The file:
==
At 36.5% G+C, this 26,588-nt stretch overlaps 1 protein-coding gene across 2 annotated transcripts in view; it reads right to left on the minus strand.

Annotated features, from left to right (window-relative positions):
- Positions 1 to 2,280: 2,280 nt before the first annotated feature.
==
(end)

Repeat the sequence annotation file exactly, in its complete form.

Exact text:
At 36.5% G+C, this 26,588-nt stretch overlaps 1 protein-coding gene across 2 annotated transcripts in view; it reads right to left on the minus strand.

Annotated features, from left to right (window-relative positions):
- Positions 1 to 2,280: 2,280 nt before the first annotated feature.